Meditating correctly may not be the correct term, as everyone's experience while meditating may be different, and everyone may have a different pace at which they see the benefits or feel any difference from meditation.
Think about what your purpose is for meditation, and then try to understand if you are reaching those goals. Is your goal to calm down? If so, has meditation helped you calm down?
If it has not, then you could ask yourself why it hasn't, maybe you haven't given it enough time. Meditation is a practice that takes time to actually get good at, meaning, for you to actually get into the mindset, to be calmer, relaxed, and to help reduce stress and anxiety, and all of its other benefits.
If you have not given it enough time and practice, then you may actually be doing it correctly, just not long enough and not often enough.
I would say that one of the few ways to not meditate correctly is to expect the wrong things from meditation.
It's not a miracle, it's not a fast fix or a cure. It is a practice, something that can take a long time to reach the goals you are trying to reach.
Also, if you meditate once in a long while, then that too would not be an effective way of meditating. You should try and have a consistent practice, and to meditate as often as you can. This does not mean that you need to meditate everyday multiple times a day for hours, but even just a few minutes per day will do it and get you a long way.
Other expectations that some have, are to have clear minds when meditating. They expect their thoughts to just go away as soon as they start meditating. This is an expectation that is not realistic, and expecting this will just harm your practice, as this most likely will not be the case.
So just meditate often, and don't expect things that are not realistic. Just be in the moment and focus on the meditation, on the breath.
Mindfulness is not a cure, it is not magic, it is not a relaxation technique, and it will not solve all of your problems the moment you start practicing it.
Though mindfulness may help with many of those things, it will happen over time, and not instantly.
Many people have an understanding that mindfulness will help them forget about the past, stop thinking about the future, and be more calm and relaxed the moment they add it to their life, but this is not correct. While mindfulness can help you stop thinking about the past and the future and bring your focus to the present moment, this is a difficult feat to achieve, once that takes time, practice, and a lot of patience.
Mindfulness can help calm your mind through its various exercises, but like any exercise, it will also take time. If you start incorporating mindfulness into your life now, what ever your age is, that is the amount of years your brain has been allowed to do what ever it wants. It is used to that kind of life and freedom, and it will do what ever it can to continue like that, making your mindfulness journey more difficult.
It's because we cannot just override our brain's nature in a single session, or even in a few sessions. Mindfulness is a practice that can help change your mind's habits, it can help you have more control over your mind and the thoughts that enter it, and mainly, how you react to those thoughts and how they make you feel, but it just takes time.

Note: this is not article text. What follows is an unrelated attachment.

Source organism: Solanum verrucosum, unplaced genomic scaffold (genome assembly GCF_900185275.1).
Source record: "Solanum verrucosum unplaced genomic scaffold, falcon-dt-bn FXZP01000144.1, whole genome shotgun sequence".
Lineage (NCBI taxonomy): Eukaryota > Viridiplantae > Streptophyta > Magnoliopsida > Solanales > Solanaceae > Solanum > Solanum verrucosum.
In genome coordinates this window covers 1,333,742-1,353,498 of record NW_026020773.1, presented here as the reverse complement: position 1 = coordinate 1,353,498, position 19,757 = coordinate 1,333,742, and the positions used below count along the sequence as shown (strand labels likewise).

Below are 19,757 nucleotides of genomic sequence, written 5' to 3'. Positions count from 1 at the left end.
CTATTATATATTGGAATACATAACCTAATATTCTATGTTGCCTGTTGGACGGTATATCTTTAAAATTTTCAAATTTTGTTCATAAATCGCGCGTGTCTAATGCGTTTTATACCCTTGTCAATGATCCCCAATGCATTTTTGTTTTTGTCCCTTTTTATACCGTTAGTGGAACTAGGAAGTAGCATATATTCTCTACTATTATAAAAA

This is a huge misconception many people have about mindfulness. They think it will be a quick journey, and when they see that after a few exercises nothing has changed, they decide it's not for them and that it doesn't work.
That is what mindfulness is not. It is not magic, and it will not solve your problems overnight.
Mindfulness can be a great tool to help ease anxiety due to the way it causes us to focus on the here and the now rather than the things that may be causing us the anxiety, such as the future or the past.
Mindfulness teaches us how to reduce our focus on future possibilities and past events, and focus more on the present moment. This enhanced focus on the present moment allows us to let go of negative thoughts and emotions, fears for the future which we may be stressing over, regret or negative emotions for the past and it's events which could be keeping us stuck in the past, preventing us from moving on with our lives. All of these things and more could be the underlying cause of many people's anxiety, and since mindfulness helps us reduce this from our lives, it can certainly help us with reducing anxiety, fear, stress, depression, and other negative emotions.
On top of this, mindfulness can teach us how to better accept life's events and outcomes, and to not be impulsive towards what happens, but rather, to be accepting, open, and patient. To be able to respond in the way that you feel truly represents you, rather than just reacting to the tough situations out of impulse.
A mindful walk is a mindfulness exercise where, while walking, you try to be mindful of the sensations you experience as much as you can.
This means that while walking, you would try to focus on each step, how it feels when your foot hits the ground, at what speed it hits it and at what force.
It means being aware of the speed at which you are walking, your pace, your breathing, and other bodily sensations.
It also means being aware of your surroundings while you are walking. This includes the terrain you are walking on, the smell in the air, the sounds surrounding you, the wind and how it hits your face, and any other external sensations you experience.
This may sound like a lot to focus on at once, and it is and can be overwhelming, which is why you should begin by focusing on just one of those elements. Try walking and paying extra attention to how quickly your feet hit the ground. After that, also pay attention to how it feels when your heel hits the ground.
Slowly, as you practice, you will be able to focus on each thing for longer and more intensely, and to even focus on multiple things at once.
I don't think it's necessarily that you should not focus on the future. I think there is a balance.
If you live your life focusing on the future, then you are not living your life right now. Same as if you were to live your life thinking about the past, you would be missing out on the things that are in your life right now.
Thinking about the future, it's possibilities, things you may have or may not have, worries and fears, can cause you to act in ways that you otherwise would not. It can cause you stress, anxiety, and often times, depression. On the other hand, not having any ambitions or goals for the future can also cause stress and anxiety, and again, depression.
I have known people who lived without having any goals or plans for the future, and while they were just living in the present moment, living each day as it came, they were also lacking a sense of purpose, they were lacking a destination, a goal. They soon feel into depression until they had to start taking better care of themselves.